Knesset votes to re-extend emergency provision on Family Unification Law

18:00 Jun 13 2016 Israeli Knesset

BETHLEHEM (Ma’an) -- The Israeli Knesset voted-- 65 in favor, 14 against-- Monday evening to extend Israel’s “Citizenship and Entry into Israel” law, according to Reut Mor, press secretary for the head of the Joint List Ayman Odeh.

The emergency provision to Israel’s Family Reunification Law, which grants automatic legal status to non-Israelis who marry Israeli citizens or residents, was first enacted in 2002 during the political upheavals of the second Palestinian intifada, and was adopted into Israeli law in 2003.

The Citizenship and Entry into Israel law, as the provision is called, prohibits Palestinians from the occupied West Bank and the besieged Gaza Strip from automatically obtaining legal status in Israel or East Jerusalem through family unions.

The law prevents the granting of Israeli citizenship or residency permits to Palestinians who marry Israeli citizens or residents, including prohibiting Israeli citizens or residents from passing on their legal status to their children if married to someone from the occupied Palestinian territory.

The law also applies to foreign nationals from Iran, Afghanistan, Lebanon, Libya, Sudan, Syria, Iraq, Pakistan, Yemen, and can apply to other nationalities originating from countries the Israeli government deems a security threat.

However, the law has primarily affected Palestinian citizens of Israel, making up 20 percent of the Israeli population, who commonly marry Palestinians from the occupied West Bank.

The Israeli government purported at the time of its introduction that the temporary measure would prevent “terrorists” from entering Israel through processes of family reunification.

A Knesset meeting was held on June 1 where a joint committee recommended extending the provision for the 13th year, as a Shin Bet internal security representative informed Knesset members that families coming into Israel for family reunification were “playing an increasing role in terrorism.”

According to a press release from the Israeli Knesset, the Shin Bet official said that “those seeking reunification with family members in Israel pose a security risk due to the possibility that they will be used to carry out terror attacks or engage in espionage.”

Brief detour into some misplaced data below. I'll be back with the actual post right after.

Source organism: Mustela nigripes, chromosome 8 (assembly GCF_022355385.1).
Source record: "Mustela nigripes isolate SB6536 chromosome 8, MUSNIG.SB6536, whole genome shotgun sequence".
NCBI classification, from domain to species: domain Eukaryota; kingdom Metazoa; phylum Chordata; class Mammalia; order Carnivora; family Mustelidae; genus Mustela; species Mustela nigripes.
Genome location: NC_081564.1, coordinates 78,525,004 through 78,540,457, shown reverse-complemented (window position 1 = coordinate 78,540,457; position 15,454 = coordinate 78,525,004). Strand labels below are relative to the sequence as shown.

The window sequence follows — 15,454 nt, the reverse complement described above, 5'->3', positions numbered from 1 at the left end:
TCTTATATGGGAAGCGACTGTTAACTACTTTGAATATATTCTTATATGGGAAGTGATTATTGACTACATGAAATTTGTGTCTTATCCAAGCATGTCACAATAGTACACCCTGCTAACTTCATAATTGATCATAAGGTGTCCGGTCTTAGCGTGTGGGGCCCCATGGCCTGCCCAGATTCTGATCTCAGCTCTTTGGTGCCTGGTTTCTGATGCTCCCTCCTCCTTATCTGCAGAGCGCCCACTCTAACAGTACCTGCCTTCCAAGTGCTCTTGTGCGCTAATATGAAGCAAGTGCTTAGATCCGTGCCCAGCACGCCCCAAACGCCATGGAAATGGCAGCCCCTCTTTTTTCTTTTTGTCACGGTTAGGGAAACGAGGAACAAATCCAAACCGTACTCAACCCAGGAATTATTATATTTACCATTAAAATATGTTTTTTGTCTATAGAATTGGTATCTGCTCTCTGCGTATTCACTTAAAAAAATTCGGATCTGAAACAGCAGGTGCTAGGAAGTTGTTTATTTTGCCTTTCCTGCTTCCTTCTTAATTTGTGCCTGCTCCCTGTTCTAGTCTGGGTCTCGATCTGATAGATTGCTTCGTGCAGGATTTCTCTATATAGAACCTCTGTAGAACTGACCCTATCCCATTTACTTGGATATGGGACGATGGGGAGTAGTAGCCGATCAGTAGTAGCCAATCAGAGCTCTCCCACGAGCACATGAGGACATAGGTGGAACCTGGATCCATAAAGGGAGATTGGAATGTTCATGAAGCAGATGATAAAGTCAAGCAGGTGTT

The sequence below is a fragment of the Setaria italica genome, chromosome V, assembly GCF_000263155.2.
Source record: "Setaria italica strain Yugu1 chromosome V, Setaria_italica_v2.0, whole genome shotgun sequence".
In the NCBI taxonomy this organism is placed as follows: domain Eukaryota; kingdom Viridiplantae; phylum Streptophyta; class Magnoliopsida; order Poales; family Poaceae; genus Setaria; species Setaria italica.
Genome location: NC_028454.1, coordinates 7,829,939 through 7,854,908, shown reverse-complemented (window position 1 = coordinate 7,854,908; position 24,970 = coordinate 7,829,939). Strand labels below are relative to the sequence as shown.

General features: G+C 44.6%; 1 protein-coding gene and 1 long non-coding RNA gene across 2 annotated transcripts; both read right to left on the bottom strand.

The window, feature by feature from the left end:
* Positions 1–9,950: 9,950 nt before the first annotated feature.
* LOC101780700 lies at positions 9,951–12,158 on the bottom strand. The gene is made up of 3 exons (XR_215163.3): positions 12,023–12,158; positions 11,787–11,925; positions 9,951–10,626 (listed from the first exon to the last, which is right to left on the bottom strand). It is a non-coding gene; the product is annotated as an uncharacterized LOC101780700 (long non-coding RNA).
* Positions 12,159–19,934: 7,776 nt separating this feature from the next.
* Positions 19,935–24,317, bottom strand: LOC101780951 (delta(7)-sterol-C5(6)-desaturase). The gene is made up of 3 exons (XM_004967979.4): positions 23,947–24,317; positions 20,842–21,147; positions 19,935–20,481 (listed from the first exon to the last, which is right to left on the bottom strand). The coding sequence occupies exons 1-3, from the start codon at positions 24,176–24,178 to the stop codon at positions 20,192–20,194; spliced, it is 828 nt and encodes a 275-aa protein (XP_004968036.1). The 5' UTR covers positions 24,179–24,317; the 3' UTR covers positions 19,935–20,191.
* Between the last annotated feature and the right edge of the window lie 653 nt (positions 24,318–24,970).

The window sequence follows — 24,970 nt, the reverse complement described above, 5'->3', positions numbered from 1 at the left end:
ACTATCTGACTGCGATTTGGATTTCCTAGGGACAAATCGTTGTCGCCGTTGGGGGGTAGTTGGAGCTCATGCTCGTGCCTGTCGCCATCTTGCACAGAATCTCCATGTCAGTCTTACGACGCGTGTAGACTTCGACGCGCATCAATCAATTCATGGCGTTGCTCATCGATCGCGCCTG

The official added that 104 of these individuals brought into Israel under the law committed terrorist attacks between 2001 to 2016, stating that 17 of the 104 had come to Israel after marrying an Israeli citizen, while 87 were granted citizenship through relatives who married Israeli citizens.

The Shin Bet official also said that “73% of terrorists with Israeli citizenship who had committed acts of terror against Israelis since the beginning of the terror wave last September were brought in as part of family reunifications.”

Member of the Joint List Ahmad Tibi slammed the official’s case findings, stating that Shin Bet did not include even a single case of security offenses committed by rejected applicants for family reunification into the study.

“This proves that the law is not based on any security-related concern. It is only implemented because [Shin Bet] views a love story of a Palestinian couple as a plot against state security,” Tibi added.

Osama Saadia, another Joint List member, also countered claims made by the Shin Bet official, saying that “29 of the 30 people involved in terror had obtained their status as a result of the law to annex Jerusalem, and not through family reunification,” the Israeli news agency Haaretz reported.

Although the Israeli Supreme Court prevented the provision from being introduced as permanent legislation, the Israeli government has renewed the temporary security measure every year since 2004.

The law was revised in 2005 to allow for Israel’s interior minister to grant exemptions under the law for Palestinian women older than 25 and older than 35 for men from the West Bank to obtain temporary permits to reside in Israel. However, the permits would not provide married civil status or any social security rights, according to Israeli human rights group Hamoked.

The human rights group is one of many that have condemned the law, calling it a “racist” provision that discriminates on ethnic origin.

“It also authorizes collective punishment by stipulating that applications may be denied if it is claimed that the non-Israeli applicant or anyone from her/his extended family might be considered a security risk,” Hamoked stated in a past report.

Human Rights Watch noted in 2012 the stark imbalances inherent in Israel’s national immigration policies when applied to Palestinian citizens of Israel and when applied to Jewish citizens.

In addition to the Israeli government automatically granting non-Jewish foreign nationals Israeli residency or citizenship over four-year periods if married to a Jewish citizen of Israel, any Jewish person is granted automatic citizenship in Israel regardless of marital status under Israel’s 1950 Law of Return, the rights group highlighted.

The provision has also been strongly denounced by left-wing Israeli government officials, who see the law as a discriminatory act against Palestinian citizens of Israel who are much more likely to marry a Palestinian from the occupied Palestinian territory.
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